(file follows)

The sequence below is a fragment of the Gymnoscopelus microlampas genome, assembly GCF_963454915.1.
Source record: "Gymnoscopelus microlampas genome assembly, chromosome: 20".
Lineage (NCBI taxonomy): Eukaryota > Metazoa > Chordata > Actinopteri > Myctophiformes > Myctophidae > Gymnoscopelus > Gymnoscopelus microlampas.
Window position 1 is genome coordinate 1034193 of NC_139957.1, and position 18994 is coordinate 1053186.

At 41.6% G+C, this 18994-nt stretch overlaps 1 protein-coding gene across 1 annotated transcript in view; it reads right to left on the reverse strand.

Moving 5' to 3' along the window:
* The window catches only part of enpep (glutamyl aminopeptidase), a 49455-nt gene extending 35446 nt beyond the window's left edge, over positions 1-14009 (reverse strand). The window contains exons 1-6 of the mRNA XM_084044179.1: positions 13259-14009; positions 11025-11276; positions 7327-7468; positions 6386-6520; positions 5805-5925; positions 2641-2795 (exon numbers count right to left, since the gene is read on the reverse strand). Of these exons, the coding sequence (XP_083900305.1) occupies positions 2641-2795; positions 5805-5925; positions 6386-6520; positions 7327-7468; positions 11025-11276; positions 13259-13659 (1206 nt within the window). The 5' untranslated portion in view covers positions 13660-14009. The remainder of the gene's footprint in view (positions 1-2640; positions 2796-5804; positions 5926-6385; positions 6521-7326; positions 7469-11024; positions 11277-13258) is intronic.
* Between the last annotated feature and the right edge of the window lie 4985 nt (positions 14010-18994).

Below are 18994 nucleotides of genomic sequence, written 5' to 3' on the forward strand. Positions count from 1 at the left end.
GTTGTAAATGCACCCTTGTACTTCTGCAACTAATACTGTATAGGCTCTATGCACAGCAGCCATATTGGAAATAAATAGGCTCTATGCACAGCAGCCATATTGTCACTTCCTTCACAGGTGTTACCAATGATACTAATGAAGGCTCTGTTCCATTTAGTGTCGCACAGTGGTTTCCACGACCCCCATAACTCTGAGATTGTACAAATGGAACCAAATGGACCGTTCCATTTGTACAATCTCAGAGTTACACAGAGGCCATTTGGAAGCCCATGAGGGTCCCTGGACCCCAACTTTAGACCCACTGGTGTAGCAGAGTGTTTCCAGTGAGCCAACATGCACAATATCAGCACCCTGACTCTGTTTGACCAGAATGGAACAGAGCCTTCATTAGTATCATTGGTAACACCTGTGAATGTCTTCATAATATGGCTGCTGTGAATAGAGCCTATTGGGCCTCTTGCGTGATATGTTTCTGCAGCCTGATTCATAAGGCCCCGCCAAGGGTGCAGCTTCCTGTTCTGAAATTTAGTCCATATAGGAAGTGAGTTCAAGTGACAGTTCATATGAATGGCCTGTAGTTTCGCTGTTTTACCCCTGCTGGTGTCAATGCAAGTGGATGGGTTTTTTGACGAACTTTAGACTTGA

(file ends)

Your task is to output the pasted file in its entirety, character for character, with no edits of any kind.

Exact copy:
The sequence below is a fragment of the Gymnoscopelus microlampas genome, assembly GCF_963454915.1.
Source record: "Gymnoscopelus microlampas genome assembly, chromosome: 20".
Lineage (NCBI taxonomy): Eukaryota > Metazoa > Chordata > Actinopteri > Myctophiformes > Myctophidae > Gymnoscopelus > Gymnoscopelus microlampas.
Window position 1 is genome coordinate 1034193 of NC_139957.1, and position 18994 is coordinate 1053186.

At 41.6% G+C, this 18994-nt stretch overlaps 1 protein-coding gene across 1 annotated transcript in view; it reads right to left on the reverse strand.

Moving 5' to 3' along the window:
* The window catches only part of enpep (glutamyl aminopeptidase), a 49455-nt gene extending 35446 nt beyond the window's left edge, over positions 1-14009 (reverse strand). The window contains exons 1-6 of the mRNA XM_084044179.1: positions 13259-14009; positions 11025-11276; positions 7327-7468; positions 6386-6520; positions 5805-5925; positions 2641-2795 (exon numbers count right to left, since the gene is read on the reverse strand). Of these exons, the coding sequence (XP_083900305.1) occupies positions 2641-2795; positions 5805-5925; positions 6386-6520; positions 7327-7468; positions 11025-11276; positions 13259-13659 (1206 nt within the window). The 5' untranslated portion in view covers positions 13660-14009. The remainder of the gene's footprint in view (positions 1-2640; positions 2796-5804; positions 5926-6385; positions 6521-7326; positions 7469-11024; positions 11277-13258) is intronic.
* Between the last annotated feature and the right edge of the window lie 4985 nt (positions 14010-18994).

Below are 18994 nucleotides of genomic sequence, written 5' to 3' on the forward strand. Positions count from 1 at the left end.
GTTGTAAATGCACCCTTGTACTTCTGCAACTAATACTGTATAGGCTCTATGCACAGCAGCCATATTGGAAATAAATAGGCTCTATGCACAGCAGCCATATTGTCACTTCCTTCACAGGTGTTACCAATGATACTAATGAAGGCTCTGTTCCATTTAGTGTCGCACAGTGGTTTCCACGACCCCCATAACTCTGAGATTGTACAAATGGAACCAAATGGACCGTTCCATTTGTACAATCTCAGAGTTACACAGAGGCCATTTGGAAGCCCATGAGGGTCCCTGGACCCCAACTTTAGACCCACTGGTGTAGCAGAGTGTTTCCAGTGAGCCAACATGCACAATATCAGCACCCTGACTCTGTTTGACCAGAATGGAACAGAGCCTTCATTAGTATCATTGGTAACACCTGTGAATGTCTTCATAATATGGCTGCTGTGAATAGAGCCTATTGGGCCTCTTGCGTGATATGTTTCTGCAGCCTGATTCATAAGGCCCCGCCAAGGGTGCAGCTTCCTGTTCTGAAATTTAGTCCATATAGGAAGTGAGTTCAAGTGACAGTTCATATGAATGGCCTGTAGTTTCGCTGTTTTACCCCTGCTGGTGTCAATGCAAGTGGATGGGTTTTTTGACGAACTTTAGACTTGA